African Americans saw World War II not only as a crusade against fascism but also as an opportunity to undermine institutionalized racism at home. Unsurprisingly, then, many black Americans emerged from the wartime experience newly determined to insist on fuller and more equitable participation in the benefits of American citizenship. That resolve produced some of the century's nastier episodes of white violence, but there were signs that whites were less approving of race-based murder and mayhem than in the prewar period. In Louisiana in 1947, Lafayette attorney Bertrand DeBlanc labored mightily on Willie Francis's unsuccessful appeal to escape a second date with the electric chair after a failed first effort to execute him for a robbery-murder conviction by an all-white jury. Southern military bases, such as Chennault Air Base in nearby Lake Charles, racially integrated after 1948, inspired local blacks to resist discrimination while suggesting that the world would not come to an end if the Constitution was respected. Moreover, for many south Louisianans, the Catholic Church's clear admonition that racism was un-Christian would have increased meaning as many clerics actively sought to turn preachment into practice. Just to the north of Lafayette, in Grand Coteau, the College of the Sacred Heart's president, Mother Odile Lapeyre, desegregated her all-girls student body in fall 1953.

Another factor, too, though ultimately unquantifiable, influenced residents of SLI's southwest Louisiana service area as their college's policy and practice of black exclusion came to an end. Acknowledged or not, there were blood ties across the color line. Lafayette's middle class contained a "black" minority, not a few of whom were descendants of Louisiana's gens de couleur libres (free people of color), the offspring of antebellum interracial liaisons and relationships. Not a few white planters in the region had sired offspring by both white wives and black or mixed-race mistresses. As one New Iberian of African American and French ancestry told the late Glenn Conrad, founder of the Center for Louisiana Studies, "We all know who our white ancestors are." Historian Vaughan Burdin Baker, whose family can trace its roots to antebellum plantation owners in the Cane River country near Natchitoches, has written of Charlotte Broutin, a New Orleans woman of Afro-French parentage who moved to St. Martinville in the old Attakapas District in the late eighteenth century. Broutin bore French royal engineer Marin LeNormand six children prior to marrying him just months before his death in 1812. A substantial property owner in her own right, she and her legitimized children then "passed" into the white population. One of her daughters married the son of a prominent Cajun family; the groom subsequently produced one family with his Broutin wife and another with a mistress of color. Some family names in the old "Mouton Addition" and other African American neighborhoods in Lafayette bear witness to the fact of shared black-white ancestries. This awareness of a shared genealogy was likely a factor in the negotiating of racial boundaries that was to come; certainly many of the African American students who matriculated in 1954 were products of that shared ancestry.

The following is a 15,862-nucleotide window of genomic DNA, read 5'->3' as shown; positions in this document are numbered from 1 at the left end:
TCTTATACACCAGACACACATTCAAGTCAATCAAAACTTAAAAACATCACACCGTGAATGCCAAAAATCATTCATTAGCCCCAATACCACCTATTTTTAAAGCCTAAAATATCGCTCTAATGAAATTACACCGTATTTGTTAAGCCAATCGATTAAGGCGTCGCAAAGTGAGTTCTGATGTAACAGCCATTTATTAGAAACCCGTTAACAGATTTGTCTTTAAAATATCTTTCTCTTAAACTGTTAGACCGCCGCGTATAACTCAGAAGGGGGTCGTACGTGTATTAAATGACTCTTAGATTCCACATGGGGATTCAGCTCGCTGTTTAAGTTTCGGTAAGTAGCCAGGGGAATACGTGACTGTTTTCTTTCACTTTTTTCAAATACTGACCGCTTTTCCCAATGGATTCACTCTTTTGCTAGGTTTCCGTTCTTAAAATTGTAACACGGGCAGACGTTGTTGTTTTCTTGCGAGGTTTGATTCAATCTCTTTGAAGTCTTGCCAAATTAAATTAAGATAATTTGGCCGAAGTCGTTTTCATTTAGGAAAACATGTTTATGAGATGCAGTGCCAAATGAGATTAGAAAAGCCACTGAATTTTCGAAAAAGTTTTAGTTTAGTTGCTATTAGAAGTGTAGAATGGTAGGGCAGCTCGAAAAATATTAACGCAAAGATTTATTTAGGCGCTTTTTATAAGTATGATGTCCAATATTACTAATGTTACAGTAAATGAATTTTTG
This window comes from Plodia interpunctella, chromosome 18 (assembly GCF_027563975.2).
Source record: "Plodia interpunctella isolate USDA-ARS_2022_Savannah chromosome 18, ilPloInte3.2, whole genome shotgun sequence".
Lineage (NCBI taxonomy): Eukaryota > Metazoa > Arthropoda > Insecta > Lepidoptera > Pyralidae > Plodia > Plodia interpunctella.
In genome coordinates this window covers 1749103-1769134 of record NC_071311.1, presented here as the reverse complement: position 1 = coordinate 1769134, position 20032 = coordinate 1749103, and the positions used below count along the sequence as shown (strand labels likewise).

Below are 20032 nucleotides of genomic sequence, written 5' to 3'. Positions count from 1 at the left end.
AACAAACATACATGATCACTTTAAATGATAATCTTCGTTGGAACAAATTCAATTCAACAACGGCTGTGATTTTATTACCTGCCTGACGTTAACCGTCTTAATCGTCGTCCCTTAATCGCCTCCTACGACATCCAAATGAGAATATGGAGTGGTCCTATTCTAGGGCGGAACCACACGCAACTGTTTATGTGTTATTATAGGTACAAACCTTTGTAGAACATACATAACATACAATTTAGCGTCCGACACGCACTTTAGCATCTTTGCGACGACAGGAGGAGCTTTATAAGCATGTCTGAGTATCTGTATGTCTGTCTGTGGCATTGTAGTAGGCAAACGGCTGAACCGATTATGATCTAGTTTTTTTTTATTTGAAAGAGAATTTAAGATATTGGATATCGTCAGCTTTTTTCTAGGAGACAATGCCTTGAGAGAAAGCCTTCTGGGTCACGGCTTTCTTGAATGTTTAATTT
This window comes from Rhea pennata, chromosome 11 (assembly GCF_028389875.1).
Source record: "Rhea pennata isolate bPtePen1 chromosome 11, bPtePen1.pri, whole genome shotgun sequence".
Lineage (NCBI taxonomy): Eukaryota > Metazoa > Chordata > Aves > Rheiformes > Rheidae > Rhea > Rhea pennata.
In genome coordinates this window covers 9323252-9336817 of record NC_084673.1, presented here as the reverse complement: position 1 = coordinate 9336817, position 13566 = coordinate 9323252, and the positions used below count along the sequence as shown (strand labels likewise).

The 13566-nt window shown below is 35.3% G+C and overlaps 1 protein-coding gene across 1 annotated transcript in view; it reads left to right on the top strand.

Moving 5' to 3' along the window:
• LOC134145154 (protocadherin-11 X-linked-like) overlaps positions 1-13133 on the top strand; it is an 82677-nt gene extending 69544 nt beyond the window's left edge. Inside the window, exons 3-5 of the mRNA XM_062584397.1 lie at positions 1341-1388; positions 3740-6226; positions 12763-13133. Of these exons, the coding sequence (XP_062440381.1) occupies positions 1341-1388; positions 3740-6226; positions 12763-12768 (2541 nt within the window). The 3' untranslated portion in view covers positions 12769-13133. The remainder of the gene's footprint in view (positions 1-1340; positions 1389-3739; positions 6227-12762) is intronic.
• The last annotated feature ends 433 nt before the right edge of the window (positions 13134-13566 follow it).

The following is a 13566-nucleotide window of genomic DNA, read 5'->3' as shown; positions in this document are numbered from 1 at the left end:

Next week: Fall 1954—Law and Order

Excerpt from "Four Who Would: The Desegregation of Louisiana's State Colleges / Constantine v. Southwestern Louisiana Institute (1954) and the Desegregation of Louisiana's State Colleges" by Michael G. Wade, in Higher Education and the Civil Rights Movement: White Supremacy, Black Southerners, and College Campuses, Peter Wallenstein, Editor, University Press of Florida (2008), pp 60-91.